These days, the bridal bouquet toss is as popular as Beanie Babies. There’s a mildly fond recollection of the pastime, but no one really wants to play with them anymore. Maybe the reason why is that somehow despite the “me” generation clamoring for attention online, clamoring for a bunch of flowers in front of family and friends is just not cool? Or maybe it’s also not cool to pressure people into marriage anymore (if it ever was)? Then again, maybe it’s because the floral game is a sexual double standard compared to the erotic garter toss? Or maybe it has something to do with identifying all the single ladies in the room and playing a game that implies being single is bad and undesirable? I’m gonna go with D. All of the Above.
But what if you’re a bride that wants to stick with tradition and play the game? As The Feminist Bride, I say, at the very least, modernize the game. There are several ways in which this can easily be done.
The first idea is to make the bouquet toss as sensual as the garter toss. The garter toss is traditionally sexier because men were historically allowed to be sexual beings, but women were expected to be innocent and sexless. The bouquet’s flowers merely symbolize the bride’s fertility (remember the pistol and stamen lesson from your high school science class?) as opposed to her sexy Georgia O’Keefe lady bits; whereas, a man removing the garter symbolizes his right to take away a bride’s chastity and have at those lady bits. A women’s sexuality should not be oppressed by any means, and certainly not by a silly bouquet toss, so find a way to level the playing field.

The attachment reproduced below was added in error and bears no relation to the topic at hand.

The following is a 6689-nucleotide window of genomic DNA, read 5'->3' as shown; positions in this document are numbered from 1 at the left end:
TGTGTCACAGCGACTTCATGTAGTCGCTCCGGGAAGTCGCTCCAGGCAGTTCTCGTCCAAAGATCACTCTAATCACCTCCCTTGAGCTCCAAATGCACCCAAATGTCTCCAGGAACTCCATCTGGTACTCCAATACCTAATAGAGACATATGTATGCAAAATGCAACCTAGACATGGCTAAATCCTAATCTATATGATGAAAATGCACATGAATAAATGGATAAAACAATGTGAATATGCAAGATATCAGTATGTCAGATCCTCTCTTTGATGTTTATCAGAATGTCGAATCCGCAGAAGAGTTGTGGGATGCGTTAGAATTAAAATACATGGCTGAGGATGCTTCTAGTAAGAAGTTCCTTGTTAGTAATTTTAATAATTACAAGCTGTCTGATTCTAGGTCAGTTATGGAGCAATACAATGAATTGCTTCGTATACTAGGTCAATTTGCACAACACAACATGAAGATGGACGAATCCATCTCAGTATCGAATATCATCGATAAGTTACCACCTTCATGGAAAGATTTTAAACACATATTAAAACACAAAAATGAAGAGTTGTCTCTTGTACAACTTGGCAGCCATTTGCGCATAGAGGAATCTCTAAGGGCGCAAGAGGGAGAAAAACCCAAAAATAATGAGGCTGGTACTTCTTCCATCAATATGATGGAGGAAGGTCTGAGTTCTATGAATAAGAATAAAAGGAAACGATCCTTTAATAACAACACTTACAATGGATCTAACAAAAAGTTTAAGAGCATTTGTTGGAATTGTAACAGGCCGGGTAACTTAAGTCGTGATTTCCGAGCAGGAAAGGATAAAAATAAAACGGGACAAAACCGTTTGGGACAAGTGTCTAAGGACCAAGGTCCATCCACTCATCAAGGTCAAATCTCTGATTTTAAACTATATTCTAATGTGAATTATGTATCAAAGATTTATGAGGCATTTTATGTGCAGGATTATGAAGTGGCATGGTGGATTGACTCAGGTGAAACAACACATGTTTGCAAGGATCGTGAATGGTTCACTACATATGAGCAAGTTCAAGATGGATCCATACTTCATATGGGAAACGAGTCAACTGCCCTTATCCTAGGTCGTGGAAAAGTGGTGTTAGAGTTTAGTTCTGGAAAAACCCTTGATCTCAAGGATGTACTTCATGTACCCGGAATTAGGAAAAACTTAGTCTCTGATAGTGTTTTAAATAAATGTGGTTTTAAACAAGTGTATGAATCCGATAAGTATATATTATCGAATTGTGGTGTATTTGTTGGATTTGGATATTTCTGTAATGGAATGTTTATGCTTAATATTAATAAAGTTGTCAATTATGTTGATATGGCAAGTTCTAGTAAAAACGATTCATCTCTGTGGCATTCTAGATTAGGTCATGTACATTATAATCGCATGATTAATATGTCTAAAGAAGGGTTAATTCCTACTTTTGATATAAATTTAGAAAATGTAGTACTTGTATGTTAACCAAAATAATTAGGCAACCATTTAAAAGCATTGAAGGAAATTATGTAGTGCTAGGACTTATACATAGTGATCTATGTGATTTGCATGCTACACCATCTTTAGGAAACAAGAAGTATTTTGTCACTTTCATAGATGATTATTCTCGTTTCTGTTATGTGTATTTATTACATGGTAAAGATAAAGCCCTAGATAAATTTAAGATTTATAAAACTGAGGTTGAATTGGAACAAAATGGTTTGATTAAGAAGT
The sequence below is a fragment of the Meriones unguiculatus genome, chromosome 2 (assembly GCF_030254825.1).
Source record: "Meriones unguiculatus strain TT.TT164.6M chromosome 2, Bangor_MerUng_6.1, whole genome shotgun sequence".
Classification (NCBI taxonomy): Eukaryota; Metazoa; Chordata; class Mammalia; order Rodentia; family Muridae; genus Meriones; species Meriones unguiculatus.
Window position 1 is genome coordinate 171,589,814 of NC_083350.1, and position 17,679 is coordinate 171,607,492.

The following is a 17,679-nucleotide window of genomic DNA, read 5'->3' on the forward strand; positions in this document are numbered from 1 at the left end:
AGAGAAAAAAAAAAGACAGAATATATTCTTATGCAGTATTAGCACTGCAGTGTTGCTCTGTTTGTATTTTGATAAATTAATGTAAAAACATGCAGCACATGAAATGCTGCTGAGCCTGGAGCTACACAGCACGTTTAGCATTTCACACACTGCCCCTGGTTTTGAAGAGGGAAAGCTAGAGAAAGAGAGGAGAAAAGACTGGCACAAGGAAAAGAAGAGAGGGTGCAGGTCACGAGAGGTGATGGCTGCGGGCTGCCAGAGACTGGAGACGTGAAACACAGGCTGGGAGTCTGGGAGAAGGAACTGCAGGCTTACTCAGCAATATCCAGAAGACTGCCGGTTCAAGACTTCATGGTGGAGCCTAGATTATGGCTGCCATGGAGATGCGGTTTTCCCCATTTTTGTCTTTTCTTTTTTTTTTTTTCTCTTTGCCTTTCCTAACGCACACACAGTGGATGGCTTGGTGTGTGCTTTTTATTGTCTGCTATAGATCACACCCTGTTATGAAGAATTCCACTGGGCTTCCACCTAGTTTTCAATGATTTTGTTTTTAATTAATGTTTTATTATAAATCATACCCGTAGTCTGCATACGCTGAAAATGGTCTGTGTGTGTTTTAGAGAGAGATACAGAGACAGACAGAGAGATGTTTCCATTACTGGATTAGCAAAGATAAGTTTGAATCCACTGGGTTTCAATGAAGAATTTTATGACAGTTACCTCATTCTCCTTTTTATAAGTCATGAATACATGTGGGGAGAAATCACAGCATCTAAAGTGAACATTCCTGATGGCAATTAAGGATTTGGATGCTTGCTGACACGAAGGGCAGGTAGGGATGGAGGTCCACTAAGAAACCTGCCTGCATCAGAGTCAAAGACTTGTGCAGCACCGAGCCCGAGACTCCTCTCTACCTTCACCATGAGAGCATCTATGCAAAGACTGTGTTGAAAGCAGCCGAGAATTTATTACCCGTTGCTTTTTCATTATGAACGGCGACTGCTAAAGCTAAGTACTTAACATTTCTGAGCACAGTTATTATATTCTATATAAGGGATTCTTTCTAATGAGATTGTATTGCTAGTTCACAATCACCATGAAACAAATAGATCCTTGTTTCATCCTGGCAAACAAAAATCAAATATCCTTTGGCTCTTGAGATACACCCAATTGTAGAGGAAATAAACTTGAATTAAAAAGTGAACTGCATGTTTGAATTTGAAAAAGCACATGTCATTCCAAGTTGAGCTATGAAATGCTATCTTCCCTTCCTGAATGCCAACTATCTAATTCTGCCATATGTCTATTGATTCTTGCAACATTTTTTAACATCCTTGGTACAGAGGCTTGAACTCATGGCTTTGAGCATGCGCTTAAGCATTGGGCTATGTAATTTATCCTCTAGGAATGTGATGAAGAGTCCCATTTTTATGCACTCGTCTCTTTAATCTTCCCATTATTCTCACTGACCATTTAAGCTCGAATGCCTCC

The other really easy way to improve the game is to ask everyone to play, not just the single people. I never liked being asked to play just because I was single. One, because I didn’t want to feel pressured to marry. I’d marry in my own time not because some superstitious game expedited my nuptial destiny. Two, because I usually had a significant other and it’s super awkward when you win and you both are nowhere near ready to marry each other. A relationship should be free to naturally develop on its own. Three, because I often found myself in a small group alone with children, who were far too young to marry, period, and that is just wrong and weird. And four, there were times in my life when I liked being single and had no desire to change that status. What if I was a recent widow or divorcée and not ready to get back into the dating game? Besides, what good is a game if politely opting out of playing it, makes you look like you’re incapable of being a team player and putting aside your personal comfort level? Restricting the toss to single people is not all that it’s cracked up to be, so make sure everyone can play.
Whether you decide to make the bouquet toss coed or just for the ladies, just make sure it doesn’t single anyone out for being exactly that – single. A much more inclusive game that doesn’t ultimately judge someone on their relationship status means everyone is going to have a better time playing it.
Use the MC to help usher in new game rules or get up on stage with the mike yourself. Often times, when guests hear the bouquet toss is about to start many retreat to the bathroom or bar. Giving a quick explanation of the new rules before they flee can make a big difference in terms of participation rates.
Of course, there’s always the option to not play the game at all, which is what most brides seem to be doing these days. You can also modernize the game even further with these new alternatives. The bottom line is that the bouquet toss will fall further out of favor (like the chicken dance did) if it continues to push marriage as the end all, be all in women’s lives. It needs to evolve into a game that is more accepting of different lifestyles and is more inclusive and less judgmental. If a bride manages to do these things, then people will be happy to play and she’ll be happier knowing people’s interest in playing is sincere and not out of obligation or peer pressure.